The controller module 104 generally sets a linear quantization value (e.g., LINEAR_QUANT) for each class for the upcoming picture in the step 134. The linear quantization as a function of class may be the scaled class complexity times the picture type class multiplier divided by the class bit rate. Equation 8 in
The value QP for each class may be computed as a function of the class by the controller module 104 in the step 136. The value QP is generally set as several (e.g., 6) times a base 2 logarithm of the linear quantization for the class. Equation 9 in
To understand why the process 100 works, consider the following three cases. For a case 0 (e.g., RES_FRAC=0), the bits per class may be allocated in proportion to class complexity. Since class complexity may be proportional to linear quantization and an upcoming linear quantization may be proportional to complexity, the upcoming linear quantization will generally be the same for all classes. Therefore, the upcoming values QP may be the same for all classes. For case 0, the encoder system 100 generally does not perform any adaptive quantization.
For a case 1 (e.g., RES_FRAC=1), the bits per class may be allocated in proportion to the number of macroblocks in the class. If the lower classes (e.g., lower activity classes) may be “easier” to encode (e.g., use fewer bits for a given quantization level), the lower classes generally use a finer quantization (e.g., a smaller linear quantization) and therefore smaller values for QP.
Case 2 (e.g., 0<RES_FRAC<1) is generally somewhere in-between case 0 and case 1 (e.g., RES_FRAC≈0.5). Therefore, if the lower classes are easier to encode, the lower classes may use lower values of QP. However, the lower values of QP in case 2 are generally not as low as the values of QP in case 1. For both case 1 and case 2, when the lower classes are much easier to encode than the higher classes, the lower classes may receive a much lower value of QP than the higher classes.
Case 2 generally reallocates (e.g., takes away) at most half of the bits from any class. As a result, the value QP in any class losing bits may be increased by at most 6 (e.g., double linear quantization). Thus, the process 120 generally has (i) an unlimited lowering potential for lowering quantization in the “easy” classes and (ii) a firm limit on how the value QP may be increased in the “hard” classes. A conventional encoder (e.g., Test Model 5) does not have the behavior of the class 2.
In general, the value QP in the easy classes may be lowered by a large amount when the easy classes may be “very easy” to encode. Lowering the value QP a significant amount for the very easy macroblocks is generally beneficial if (i) a cost to the hard macroblocks is not high and (ii) the lower classes normally do not draw a reasonable number of bits with modest values of QP. Failure to draw a reasonable number of bits may result in many macroblocks in the lower classes with no coded transform coefficients. Such macroblocks generally have very noticeable quantization noise. The quantization noise may appear in the form of blockiness and/or a too smooth appearance.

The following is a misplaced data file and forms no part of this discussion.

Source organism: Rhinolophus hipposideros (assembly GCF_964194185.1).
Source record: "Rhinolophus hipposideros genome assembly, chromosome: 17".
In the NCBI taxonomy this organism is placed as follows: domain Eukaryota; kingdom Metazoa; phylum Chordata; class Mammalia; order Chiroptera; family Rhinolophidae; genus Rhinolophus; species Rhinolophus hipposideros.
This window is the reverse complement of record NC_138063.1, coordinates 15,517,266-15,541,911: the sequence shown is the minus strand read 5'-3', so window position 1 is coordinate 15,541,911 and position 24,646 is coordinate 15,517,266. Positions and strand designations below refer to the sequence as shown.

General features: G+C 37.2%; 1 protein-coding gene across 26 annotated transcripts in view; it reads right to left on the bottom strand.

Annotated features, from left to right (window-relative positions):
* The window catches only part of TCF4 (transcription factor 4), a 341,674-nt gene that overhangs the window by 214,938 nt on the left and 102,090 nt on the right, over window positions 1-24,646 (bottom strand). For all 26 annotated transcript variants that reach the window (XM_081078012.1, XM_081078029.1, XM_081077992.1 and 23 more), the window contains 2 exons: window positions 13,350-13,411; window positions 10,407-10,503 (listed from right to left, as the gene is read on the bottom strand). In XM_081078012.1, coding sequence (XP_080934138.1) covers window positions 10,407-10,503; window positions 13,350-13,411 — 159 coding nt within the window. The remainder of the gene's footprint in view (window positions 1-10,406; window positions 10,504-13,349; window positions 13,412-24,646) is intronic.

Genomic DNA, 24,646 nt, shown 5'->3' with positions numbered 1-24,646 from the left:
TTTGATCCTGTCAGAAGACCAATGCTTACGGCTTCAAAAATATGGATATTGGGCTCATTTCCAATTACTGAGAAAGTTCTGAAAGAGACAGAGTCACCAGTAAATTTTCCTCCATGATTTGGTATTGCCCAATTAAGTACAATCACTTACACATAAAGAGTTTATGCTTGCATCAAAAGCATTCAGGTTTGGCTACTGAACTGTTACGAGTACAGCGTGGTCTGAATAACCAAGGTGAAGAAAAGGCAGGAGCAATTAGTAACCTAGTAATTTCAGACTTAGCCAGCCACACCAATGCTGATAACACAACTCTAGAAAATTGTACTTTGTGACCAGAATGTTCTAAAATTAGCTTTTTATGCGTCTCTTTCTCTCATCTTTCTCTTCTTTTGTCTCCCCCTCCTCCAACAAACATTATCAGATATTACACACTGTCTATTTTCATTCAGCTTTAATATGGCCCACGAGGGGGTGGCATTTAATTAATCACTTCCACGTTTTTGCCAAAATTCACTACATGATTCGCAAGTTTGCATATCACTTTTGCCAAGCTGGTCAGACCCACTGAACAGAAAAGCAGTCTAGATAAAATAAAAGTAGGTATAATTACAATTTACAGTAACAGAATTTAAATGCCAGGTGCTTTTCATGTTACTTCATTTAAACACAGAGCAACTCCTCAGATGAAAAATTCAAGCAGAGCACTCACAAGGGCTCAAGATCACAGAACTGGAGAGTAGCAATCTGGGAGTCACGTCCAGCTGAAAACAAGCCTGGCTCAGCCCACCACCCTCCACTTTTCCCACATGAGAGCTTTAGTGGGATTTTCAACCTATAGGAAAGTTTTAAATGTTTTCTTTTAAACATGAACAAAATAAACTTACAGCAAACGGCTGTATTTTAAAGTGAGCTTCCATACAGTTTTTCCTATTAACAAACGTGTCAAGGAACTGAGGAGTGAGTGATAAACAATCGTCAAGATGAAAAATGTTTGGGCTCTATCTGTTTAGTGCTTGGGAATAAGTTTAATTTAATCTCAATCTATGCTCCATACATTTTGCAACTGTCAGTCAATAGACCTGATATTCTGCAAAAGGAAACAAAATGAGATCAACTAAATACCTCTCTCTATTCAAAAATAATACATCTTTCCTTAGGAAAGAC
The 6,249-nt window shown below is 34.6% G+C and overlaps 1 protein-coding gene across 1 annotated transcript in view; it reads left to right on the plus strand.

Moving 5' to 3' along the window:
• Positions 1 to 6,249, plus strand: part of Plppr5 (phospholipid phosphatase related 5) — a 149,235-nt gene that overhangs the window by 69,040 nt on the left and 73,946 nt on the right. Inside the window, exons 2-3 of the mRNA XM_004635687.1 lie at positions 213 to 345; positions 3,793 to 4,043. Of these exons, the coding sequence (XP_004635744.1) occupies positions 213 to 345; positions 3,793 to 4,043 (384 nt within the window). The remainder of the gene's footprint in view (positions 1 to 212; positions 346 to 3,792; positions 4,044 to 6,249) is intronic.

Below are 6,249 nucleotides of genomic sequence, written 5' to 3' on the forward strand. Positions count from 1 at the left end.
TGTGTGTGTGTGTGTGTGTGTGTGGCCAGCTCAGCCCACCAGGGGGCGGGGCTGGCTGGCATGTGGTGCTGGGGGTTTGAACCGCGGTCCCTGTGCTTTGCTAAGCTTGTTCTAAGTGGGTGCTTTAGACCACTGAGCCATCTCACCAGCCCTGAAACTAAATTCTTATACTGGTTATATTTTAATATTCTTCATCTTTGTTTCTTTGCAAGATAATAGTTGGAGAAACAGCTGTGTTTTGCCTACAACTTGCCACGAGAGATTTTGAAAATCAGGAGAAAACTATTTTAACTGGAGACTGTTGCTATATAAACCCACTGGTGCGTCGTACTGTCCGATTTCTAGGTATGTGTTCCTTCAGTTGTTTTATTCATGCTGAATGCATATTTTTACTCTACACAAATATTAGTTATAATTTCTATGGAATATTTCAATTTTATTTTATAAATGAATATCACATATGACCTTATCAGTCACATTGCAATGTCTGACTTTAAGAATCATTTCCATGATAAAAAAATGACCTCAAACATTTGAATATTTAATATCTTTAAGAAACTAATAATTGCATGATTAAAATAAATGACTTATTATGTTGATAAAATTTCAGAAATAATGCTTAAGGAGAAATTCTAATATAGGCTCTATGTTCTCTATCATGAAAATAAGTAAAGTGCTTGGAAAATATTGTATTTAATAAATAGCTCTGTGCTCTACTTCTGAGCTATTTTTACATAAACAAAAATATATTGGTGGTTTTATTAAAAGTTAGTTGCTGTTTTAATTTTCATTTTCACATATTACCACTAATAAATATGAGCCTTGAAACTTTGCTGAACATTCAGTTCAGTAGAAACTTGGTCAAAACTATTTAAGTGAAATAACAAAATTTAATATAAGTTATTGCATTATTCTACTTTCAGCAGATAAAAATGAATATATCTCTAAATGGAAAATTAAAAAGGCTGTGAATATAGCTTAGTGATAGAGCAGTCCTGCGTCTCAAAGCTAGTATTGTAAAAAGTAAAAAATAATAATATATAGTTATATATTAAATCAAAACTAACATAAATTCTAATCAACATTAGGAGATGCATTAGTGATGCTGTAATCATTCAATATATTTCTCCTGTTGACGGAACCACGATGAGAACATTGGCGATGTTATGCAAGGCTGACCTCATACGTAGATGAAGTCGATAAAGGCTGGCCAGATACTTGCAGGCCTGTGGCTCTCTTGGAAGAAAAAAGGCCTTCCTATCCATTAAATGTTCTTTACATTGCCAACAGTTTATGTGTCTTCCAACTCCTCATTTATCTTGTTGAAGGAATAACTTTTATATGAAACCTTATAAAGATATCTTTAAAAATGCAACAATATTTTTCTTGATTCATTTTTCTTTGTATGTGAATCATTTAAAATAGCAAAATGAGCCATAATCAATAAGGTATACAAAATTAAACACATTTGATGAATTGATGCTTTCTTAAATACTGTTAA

While encoding a new picture, each macroblock is generally classified by the macroblock classifier module 102 in the step 142. The classification of each new macroblock may be into one of the NUM_ACT_SETS classes (e.g., NUM_ACT_SETS=4 in various embodiments). Classification may be based on measured statistics for the new macroblocks. The value QP used for each new macroblock may be subsequently set to a class value QP calculated earlier while encoding one or more previous pictures.
The following statistics may be computed by the encoder module 106 while encoding a new picture. An average of activity statistic may be used as the previous activity value PREV_ACT for picture(s) to be encoded in the future. A bits-used-by-class statistic may be used to compute MBCOMPLEXITY[type] [class], as described above. A number of macroblocks in each class statistic may be used for computing MBCOMPLEXITY[type] [class]. The number of macroblocks in each class statistic may also be used in other steps before encoding the next picture. In a first embodiment, the actual number of bits by class may be counted and used for the statistic (e.g., ACT_CNT[class]). In a second embodiment, an approximation of the number of bits by class may be generated as the statistic.